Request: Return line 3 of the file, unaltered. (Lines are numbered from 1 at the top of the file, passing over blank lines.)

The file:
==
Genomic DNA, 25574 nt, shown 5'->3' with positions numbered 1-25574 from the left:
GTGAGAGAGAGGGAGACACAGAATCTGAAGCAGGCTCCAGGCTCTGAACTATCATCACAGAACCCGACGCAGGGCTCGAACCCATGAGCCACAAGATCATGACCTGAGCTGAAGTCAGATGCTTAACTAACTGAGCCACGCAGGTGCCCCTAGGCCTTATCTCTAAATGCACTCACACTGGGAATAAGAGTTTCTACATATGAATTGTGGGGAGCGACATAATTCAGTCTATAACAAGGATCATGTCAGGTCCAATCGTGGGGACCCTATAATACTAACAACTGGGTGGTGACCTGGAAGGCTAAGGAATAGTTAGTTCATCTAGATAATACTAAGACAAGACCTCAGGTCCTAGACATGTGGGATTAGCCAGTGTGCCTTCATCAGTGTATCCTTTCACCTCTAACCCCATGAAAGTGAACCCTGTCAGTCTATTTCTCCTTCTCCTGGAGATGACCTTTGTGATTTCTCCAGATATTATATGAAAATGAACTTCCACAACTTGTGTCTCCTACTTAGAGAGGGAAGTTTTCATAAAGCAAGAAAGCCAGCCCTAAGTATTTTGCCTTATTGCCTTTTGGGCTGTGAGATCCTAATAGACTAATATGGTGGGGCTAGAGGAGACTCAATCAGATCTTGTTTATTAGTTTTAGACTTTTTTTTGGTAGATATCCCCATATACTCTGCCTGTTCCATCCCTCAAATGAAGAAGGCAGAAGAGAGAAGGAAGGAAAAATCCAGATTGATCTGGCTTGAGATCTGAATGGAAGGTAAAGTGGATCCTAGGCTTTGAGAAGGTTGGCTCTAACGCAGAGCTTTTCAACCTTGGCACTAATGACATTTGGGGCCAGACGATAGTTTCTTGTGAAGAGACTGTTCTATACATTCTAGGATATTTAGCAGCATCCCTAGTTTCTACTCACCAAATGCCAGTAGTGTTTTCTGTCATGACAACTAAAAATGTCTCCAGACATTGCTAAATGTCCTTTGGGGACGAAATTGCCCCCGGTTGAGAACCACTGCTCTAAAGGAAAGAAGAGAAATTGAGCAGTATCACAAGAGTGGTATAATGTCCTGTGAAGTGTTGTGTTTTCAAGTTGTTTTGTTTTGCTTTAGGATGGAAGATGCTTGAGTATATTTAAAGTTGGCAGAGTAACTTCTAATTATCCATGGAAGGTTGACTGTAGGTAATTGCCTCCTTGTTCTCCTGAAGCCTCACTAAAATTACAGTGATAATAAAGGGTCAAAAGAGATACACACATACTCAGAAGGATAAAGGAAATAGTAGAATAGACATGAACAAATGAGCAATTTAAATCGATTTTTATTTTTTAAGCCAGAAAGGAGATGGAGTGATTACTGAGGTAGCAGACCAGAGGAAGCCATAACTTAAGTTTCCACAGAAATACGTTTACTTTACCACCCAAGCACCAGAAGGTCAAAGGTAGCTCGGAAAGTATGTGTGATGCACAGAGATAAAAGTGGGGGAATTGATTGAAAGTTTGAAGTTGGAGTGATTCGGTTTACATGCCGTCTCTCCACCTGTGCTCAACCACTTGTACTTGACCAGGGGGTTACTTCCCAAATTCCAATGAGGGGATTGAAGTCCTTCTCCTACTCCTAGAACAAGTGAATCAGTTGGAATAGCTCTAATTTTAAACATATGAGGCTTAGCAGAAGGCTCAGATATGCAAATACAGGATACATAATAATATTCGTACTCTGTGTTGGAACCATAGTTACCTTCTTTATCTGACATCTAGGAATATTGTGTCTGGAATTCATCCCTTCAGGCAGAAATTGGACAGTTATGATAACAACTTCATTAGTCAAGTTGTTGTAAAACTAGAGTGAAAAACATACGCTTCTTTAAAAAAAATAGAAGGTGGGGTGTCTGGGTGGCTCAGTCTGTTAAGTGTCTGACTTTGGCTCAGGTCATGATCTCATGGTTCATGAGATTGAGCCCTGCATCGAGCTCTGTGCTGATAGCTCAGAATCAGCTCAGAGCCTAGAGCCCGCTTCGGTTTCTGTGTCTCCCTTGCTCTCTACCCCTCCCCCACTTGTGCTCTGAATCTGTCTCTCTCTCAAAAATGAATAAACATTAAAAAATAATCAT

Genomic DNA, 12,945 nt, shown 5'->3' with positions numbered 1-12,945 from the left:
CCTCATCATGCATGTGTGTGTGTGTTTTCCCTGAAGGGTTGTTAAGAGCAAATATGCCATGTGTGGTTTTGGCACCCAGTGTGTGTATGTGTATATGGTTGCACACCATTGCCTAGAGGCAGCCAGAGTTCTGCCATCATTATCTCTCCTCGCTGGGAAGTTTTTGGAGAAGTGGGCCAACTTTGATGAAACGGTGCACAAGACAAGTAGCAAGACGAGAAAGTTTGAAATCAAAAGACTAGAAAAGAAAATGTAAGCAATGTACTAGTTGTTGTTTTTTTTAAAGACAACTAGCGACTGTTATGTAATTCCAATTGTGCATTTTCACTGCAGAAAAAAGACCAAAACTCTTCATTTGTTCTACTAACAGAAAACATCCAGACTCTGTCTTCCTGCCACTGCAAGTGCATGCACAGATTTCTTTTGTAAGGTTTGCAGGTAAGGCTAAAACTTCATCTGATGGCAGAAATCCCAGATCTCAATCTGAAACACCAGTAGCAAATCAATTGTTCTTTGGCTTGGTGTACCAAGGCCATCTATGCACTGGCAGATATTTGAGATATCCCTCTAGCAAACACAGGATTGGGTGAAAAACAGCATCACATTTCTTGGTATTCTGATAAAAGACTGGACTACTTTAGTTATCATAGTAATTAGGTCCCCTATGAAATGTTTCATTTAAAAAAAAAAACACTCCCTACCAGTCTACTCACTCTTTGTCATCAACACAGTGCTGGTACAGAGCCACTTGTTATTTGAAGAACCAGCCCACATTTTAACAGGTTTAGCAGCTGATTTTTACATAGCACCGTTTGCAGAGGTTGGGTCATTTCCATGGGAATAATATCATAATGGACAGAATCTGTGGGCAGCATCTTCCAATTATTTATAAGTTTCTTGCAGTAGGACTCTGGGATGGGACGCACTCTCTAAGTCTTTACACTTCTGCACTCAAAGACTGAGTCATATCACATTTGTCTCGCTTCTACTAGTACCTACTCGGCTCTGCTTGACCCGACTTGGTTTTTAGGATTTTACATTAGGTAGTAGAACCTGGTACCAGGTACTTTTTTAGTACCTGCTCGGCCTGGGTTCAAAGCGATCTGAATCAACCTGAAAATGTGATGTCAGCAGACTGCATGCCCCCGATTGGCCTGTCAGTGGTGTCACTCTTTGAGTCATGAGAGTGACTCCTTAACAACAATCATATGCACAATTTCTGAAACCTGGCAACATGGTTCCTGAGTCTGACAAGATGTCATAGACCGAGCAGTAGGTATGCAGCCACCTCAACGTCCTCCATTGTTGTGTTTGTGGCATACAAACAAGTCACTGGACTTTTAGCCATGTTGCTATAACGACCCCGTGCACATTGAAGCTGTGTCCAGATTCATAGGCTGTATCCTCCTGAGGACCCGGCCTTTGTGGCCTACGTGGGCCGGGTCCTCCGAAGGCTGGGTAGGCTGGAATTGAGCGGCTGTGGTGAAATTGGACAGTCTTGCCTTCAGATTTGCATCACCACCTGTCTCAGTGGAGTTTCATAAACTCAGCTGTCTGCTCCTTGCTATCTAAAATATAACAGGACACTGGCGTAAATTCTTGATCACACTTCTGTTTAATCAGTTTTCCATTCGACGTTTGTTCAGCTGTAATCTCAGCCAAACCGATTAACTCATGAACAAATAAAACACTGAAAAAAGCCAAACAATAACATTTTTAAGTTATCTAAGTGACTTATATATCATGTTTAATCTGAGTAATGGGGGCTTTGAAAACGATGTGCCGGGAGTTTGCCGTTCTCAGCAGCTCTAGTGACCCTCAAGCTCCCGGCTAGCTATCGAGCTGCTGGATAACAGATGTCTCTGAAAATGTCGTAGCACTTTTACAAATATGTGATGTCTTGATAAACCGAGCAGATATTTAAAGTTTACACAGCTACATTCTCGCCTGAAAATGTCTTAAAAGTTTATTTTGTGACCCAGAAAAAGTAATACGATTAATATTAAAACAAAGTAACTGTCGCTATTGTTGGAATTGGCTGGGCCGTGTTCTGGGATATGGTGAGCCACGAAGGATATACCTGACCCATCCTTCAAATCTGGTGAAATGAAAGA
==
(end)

Genomic DNA, 12,945 nt, shown 5'->3' with positions numbered 1-12,945 from the left: